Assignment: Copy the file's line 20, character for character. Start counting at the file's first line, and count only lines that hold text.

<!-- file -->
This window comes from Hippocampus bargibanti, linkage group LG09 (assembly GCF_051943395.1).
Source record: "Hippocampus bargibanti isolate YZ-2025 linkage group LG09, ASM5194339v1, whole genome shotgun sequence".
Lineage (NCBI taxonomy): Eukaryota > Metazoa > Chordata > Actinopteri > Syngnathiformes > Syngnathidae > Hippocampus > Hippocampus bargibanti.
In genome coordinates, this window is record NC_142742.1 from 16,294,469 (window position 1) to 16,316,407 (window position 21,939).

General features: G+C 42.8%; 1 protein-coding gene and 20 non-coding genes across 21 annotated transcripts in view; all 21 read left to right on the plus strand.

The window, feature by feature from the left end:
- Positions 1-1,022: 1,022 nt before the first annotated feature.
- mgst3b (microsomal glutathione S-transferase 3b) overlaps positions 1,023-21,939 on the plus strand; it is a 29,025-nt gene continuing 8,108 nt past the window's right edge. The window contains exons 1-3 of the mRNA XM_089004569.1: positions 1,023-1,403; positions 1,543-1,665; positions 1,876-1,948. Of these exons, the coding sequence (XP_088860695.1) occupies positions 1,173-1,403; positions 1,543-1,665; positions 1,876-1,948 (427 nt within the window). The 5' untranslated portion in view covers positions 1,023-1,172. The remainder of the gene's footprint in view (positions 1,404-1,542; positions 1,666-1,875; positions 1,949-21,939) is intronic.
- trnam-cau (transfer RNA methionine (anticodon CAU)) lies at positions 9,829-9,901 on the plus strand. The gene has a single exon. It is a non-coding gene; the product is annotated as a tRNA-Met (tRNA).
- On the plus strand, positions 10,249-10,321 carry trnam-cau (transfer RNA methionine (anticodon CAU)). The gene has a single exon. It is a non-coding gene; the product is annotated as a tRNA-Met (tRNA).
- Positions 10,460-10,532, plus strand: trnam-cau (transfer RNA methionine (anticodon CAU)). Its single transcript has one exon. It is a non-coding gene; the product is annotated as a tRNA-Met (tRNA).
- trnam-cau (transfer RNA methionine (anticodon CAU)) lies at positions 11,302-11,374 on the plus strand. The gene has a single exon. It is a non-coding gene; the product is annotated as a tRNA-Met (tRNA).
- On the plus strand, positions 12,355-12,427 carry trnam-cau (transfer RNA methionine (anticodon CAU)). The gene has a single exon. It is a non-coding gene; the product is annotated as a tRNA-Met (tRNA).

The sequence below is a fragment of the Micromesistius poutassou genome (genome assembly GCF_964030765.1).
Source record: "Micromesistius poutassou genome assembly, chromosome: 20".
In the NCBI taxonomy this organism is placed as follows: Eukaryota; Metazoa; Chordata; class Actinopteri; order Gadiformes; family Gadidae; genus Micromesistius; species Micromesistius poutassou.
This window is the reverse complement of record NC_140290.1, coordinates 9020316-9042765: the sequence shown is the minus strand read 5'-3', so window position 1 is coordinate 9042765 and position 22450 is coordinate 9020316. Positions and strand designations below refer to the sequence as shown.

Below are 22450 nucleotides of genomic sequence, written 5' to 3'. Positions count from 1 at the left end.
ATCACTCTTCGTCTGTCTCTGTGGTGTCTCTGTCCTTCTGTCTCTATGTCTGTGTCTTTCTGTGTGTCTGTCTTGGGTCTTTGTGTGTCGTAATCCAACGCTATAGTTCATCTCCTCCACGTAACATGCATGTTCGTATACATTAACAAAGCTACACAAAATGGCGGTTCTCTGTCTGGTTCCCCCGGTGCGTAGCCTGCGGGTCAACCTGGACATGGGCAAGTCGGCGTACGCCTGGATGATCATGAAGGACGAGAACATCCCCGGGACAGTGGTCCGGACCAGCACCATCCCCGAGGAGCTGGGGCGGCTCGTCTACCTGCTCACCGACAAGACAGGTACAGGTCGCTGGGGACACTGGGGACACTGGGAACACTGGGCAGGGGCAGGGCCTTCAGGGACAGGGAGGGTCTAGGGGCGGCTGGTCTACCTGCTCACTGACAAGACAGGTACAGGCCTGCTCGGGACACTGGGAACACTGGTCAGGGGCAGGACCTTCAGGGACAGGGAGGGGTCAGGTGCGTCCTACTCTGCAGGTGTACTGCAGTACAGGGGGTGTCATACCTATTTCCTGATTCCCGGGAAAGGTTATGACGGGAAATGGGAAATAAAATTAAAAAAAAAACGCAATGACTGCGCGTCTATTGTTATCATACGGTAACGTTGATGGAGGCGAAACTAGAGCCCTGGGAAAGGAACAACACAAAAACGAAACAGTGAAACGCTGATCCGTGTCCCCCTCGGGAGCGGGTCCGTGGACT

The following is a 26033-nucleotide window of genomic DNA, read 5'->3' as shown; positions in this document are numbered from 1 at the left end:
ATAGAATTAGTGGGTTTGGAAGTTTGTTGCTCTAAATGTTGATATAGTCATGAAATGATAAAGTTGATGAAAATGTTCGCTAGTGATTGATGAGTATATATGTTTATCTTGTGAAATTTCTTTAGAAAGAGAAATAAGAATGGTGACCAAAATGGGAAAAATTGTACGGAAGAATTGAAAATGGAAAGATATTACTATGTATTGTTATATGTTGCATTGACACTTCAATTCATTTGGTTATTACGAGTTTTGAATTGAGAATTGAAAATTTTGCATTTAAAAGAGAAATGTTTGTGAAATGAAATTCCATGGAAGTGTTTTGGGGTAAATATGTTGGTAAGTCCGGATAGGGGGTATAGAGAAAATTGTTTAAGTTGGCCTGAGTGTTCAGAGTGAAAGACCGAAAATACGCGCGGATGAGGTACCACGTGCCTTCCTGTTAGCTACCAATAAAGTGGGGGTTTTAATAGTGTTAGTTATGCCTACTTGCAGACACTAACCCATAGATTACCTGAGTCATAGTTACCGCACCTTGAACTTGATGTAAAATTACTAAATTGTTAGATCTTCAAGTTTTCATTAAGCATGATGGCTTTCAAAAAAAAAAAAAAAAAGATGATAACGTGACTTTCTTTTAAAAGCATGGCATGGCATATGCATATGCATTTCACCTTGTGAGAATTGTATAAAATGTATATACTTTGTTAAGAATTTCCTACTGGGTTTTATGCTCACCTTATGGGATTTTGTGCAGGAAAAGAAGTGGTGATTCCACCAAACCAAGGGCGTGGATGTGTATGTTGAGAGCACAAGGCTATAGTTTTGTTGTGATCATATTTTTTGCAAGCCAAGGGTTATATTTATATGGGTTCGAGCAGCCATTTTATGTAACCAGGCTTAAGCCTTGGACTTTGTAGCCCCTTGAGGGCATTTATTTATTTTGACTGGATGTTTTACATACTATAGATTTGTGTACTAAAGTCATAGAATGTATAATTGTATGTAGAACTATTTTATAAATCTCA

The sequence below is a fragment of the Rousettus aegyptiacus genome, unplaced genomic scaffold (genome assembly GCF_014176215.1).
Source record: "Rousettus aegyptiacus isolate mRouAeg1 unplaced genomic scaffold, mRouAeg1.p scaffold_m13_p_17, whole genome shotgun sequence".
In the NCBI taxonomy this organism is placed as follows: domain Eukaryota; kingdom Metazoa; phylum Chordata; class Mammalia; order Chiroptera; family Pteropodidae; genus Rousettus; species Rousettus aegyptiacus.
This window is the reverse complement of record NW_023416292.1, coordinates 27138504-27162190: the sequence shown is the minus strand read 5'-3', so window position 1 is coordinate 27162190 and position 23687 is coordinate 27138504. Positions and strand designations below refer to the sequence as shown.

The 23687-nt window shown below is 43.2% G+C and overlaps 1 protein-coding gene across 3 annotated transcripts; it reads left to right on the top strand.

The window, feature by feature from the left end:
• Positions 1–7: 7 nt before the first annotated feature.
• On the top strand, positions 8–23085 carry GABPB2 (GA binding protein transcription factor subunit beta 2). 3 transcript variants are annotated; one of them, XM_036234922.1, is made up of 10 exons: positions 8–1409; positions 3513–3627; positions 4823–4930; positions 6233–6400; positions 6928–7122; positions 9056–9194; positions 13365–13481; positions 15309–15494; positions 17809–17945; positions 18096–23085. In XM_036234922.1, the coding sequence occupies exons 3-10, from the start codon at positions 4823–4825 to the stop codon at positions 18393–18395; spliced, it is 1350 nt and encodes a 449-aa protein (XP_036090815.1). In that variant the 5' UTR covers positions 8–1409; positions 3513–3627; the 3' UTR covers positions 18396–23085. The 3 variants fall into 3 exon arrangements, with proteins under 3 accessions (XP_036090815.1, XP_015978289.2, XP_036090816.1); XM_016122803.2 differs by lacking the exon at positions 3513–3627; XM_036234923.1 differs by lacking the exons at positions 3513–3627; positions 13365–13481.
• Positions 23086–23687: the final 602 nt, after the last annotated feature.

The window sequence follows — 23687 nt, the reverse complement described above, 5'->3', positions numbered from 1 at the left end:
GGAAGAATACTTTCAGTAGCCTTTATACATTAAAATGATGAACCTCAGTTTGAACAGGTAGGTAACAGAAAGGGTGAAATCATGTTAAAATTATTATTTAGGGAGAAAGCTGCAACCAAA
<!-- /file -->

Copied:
The following is a 26033-nucleotide window of genomic DNA, read 5'->3' as shown; positions in this document are numbered from 1 at the left end: